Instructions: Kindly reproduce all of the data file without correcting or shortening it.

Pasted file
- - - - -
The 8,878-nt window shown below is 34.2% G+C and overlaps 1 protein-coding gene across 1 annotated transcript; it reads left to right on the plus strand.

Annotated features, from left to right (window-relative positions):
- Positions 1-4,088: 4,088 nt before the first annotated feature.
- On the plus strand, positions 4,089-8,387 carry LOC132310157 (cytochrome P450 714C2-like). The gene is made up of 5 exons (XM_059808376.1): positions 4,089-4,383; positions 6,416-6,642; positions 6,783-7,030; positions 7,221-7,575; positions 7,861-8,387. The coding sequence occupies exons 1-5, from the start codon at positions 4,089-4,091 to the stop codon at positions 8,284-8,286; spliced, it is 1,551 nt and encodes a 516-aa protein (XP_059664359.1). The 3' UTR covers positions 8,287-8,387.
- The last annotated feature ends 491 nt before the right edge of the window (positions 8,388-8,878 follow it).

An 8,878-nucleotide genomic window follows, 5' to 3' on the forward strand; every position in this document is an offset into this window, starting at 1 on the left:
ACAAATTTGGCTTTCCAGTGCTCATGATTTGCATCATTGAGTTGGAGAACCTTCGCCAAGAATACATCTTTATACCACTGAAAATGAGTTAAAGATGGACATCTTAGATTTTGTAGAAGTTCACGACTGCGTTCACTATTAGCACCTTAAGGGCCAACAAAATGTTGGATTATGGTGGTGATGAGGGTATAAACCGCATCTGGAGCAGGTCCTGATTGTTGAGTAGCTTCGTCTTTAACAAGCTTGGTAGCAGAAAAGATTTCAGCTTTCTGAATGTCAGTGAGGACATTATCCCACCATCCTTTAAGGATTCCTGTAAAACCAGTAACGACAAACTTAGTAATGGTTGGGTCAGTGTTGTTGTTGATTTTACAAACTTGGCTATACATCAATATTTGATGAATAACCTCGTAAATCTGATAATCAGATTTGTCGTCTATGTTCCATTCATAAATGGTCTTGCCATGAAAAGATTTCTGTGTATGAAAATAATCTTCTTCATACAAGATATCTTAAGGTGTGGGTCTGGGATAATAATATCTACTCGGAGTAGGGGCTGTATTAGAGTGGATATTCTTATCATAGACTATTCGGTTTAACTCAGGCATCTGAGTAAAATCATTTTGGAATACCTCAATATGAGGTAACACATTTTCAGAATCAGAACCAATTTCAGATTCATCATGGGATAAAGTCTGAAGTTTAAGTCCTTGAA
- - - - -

The 8,878-nt window shown below is 34.2% G+C and overlaps 1 protein-coding gene across 1 annotated transcript; it reads left to right on the plus strand.

Annotated features, from left to right (window-relative positions):
- Positions 1-4,088: 4,088 nt before the first annotated feature.
- On the plus strand, positions 4,089-8,387 carry LOC132310157 (cytochrome P450 714C2-like). The gene is made up of 5 exons (XM_059808376.1): positions 4,089-4,383; positions 6,416-6,642; positions 6,783-7,030; positions 7,221-7,575; positions 7,861-8,387. The coding sequence occupies exons 1-5, from the start codon at positions 4,089-4,091 to the stop codon at positions 8,284-8,286; spliced, it is 1,551 nt and encodes a 516-aa protein (XP_059664359.1). The 3' UTR covers positions 8,287-8,387.
- The last annotated feature ends 491 nt before the right edge of the window (positions 8,388-8,878 follow it).

An 8,878-nucleotide genomic window follows, 5' to 3' on the forward strand; every position in this document is an offset into this window, starting at 1 on the left:
ACAAATTTGGCTTTCCAGTGCTCATGATTTGCATCATTGAGTTGGAGAACCTTCGCCAAGAATACATCTTTATACCACTGAAAATGAGTTAAAGATGGACATCTTAGATTTTGTAGAAGTTCACGACTGCGTTCACTATTAGCACCTTAAGGGCCAACAAAATGTTGGATTATGGTGGTGATGAGGGTATAAACCGCATCTGGAGCAGGTCCTGATTGTTGAGTAGCTTCGTCTTTAACAAGCTTGGTAGCAGAAAAGATTTCAGCTTTCTGAATGTCAGTGAGGACATTATCCCACCATCCTTTAAGGATTCCTGTAAAACCAGTAACGACAAACTTAGTAATGGTTGGGTCAGTGTTGTTGTTGATTTTACAAACTTGGCTATACATCAATATTTGATGAATAACCTCGTAAATCTGATAATCAGATTTGTCGTCTATGTTCCATTCATAAATGGTCTTGCCATGAAAAGATTTCTGTGTATGAAAATAATCTTCTTCATACAAGATATCTTAAGGTGTGGGTCTGGGATAATAATATCTACTCGGAGTAGGGGCTGTATTAGAGTGGATATTCTTATCATAGACTATTCGGTTTAACTCAGGCATCTGAGTAAAATCATTTTGGAATACCTCAATATGAGGTAACACATTTTCAGAATCAGAACCAATTTCAGATTCATCATGGGATAAAGTCTGAAGTTTAAGTCCTTGAA